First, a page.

Physician, scientist, patient, advocate: Glenn Pierce inhabits all four roles, and seems the physical embodiment of the translational impulse, driven by his own experiences coping with severe hemophilia to advance the science – and the policy – he hopes will eventually cure this condition for patients across the globe.
While other kids enjoyed carefree childhoods, Glenn spent much of his early years in the hospital, recovering from bleeding episodes associated with the hemophilia A with which he was born. From this experience was born a passion to cure hemophilia, a commitment he memorialized in writing when he was ten, during one of the many hospital stays.
Glenn, a native of Cleveland, attended college at Case Western, and stayed at Case for his MD/PhD, then went to Washington University in St. Louis for additional training in laboratory medicine and hematology, though he explicitly steered clear of hemophilia professionally, thinking at the time this might be uncomfortably close to home; on the side, however, he volunteered for hemophilia organizations, and became increasingly involved with the community.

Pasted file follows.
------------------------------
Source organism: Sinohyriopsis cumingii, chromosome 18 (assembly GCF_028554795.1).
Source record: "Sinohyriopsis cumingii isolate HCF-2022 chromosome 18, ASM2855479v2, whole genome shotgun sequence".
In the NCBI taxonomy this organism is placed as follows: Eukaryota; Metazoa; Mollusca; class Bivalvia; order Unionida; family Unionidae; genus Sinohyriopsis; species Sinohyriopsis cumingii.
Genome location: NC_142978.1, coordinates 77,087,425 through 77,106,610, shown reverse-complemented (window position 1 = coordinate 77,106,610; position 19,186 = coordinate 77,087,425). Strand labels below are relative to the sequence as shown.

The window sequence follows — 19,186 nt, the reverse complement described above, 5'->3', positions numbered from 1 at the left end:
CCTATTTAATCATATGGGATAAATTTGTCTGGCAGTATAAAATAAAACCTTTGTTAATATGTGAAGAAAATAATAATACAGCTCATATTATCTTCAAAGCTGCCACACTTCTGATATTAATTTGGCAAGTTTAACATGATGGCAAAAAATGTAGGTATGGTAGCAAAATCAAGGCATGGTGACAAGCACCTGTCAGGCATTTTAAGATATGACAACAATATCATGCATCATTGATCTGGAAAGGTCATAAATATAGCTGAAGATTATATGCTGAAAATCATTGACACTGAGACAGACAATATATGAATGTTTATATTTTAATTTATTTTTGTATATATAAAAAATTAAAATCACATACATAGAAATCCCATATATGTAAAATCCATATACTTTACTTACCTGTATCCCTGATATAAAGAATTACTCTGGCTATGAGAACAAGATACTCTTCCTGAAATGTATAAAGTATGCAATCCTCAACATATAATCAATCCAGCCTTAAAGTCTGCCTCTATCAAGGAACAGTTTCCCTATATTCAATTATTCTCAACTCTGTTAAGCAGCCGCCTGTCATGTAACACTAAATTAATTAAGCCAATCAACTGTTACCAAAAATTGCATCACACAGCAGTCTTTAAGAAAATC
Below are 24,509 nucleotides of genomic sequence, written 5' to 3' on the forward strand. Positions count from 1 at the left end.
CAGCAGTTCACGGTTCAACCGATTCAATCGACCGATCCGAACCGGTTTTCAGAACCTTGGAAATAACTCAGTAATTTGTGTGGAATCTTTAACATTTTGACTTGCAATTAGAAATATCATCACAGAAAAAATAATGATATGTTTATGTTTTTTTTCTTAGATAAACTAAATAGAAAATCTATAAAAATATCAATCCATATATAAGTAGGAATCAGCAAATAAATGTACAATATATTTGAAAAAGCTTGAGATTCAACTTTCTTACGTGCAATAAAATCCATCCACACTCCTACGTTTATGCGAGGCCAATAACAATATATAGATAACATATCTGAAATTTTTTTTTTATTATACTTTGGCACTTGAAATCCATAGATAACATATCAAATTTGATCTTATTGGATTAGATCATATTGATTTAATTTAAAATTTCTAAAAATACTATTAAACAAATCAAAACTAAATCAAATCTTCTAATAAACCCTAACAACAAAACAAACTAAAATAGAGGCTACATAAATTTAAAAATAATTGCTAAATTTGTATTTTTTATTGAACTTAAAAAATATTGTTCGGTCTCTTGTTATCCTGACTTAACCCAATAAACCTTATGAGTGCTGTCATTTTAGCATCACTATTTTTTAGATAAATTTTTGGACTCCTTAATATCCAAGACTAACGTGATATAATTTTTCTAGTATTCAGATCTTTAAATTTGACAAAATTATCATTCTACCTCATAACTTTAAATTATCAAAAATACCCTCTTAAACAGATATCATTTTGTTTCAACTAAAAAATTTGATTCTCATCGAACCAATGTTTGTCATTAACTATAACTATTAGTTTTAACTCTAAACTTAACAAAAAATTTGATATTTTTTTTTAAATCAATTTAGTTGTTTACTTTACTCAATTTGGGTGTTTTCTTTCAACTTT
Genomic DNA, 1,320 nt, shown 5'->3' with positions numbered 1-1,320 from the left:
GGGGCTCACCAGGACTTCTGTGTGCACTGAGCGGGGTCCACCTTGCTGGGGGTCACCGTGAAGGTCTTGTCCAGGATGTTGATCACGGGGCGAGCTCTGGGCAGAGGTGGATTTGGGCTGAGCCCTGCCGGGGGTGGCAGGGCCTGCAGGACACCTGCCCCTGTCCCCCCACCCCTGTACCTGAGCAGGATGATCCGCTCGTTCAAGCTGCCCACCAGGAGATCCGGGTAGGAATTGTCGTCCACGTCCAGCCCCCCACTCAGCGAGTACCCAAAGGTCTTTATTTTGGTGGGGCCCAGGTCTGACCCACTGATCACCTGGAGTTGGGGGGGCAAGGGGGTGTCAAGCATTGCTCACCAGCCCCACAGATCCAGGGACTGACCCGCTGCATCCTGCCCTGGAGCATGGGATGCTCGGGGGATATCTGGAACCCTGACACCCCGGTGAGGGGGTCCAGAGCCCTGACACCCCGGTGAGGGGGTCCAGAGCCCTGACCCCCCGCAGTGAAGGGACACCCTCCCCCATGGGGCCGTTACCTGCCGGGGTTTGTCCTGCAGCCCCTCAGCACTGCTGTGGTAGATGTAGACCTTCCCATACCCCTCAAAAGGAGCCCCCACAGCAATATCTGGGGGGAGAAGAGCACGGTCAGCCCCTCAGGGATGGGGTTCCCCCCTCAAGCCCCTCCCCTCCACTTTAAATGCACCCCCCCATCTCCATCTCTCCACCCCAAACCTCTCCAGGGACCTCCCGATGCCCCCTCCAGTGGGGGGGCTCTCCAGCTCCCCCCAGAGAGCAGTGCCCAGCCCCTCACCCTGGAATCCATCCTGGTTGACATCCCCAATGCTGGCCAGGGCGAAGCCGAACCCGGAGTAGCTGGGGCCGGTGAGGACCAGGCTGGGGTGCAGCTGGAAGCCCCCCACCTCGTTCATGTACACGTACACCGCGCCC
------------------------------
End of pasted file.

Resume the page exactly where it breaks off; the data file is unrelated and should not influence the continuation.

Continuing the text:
After a series of industry roles with increasing responsibility, Glenn decided he wanted to unite his personal and professional passions, and started to work at the interface, leveraging his deep personal commitment and an increasingly large team of experts; in a sense, he became a hemophilia entrepreneur, working with his selected colleagues to drive the science forward in a range of companies that would include Bayer and Biogen.
Today, Glenn drives innovation as an entrepreneur-in-residence at Third Rock Ventures, where he’s foundationally involved with companies such as the liver-focused Ambys Medicines (note: David’s firm, TVI, is an investor). He is also actively involved with the World Federation of Hemophilia, as he seeks to improve the lives of patients with hemophilia around the globe.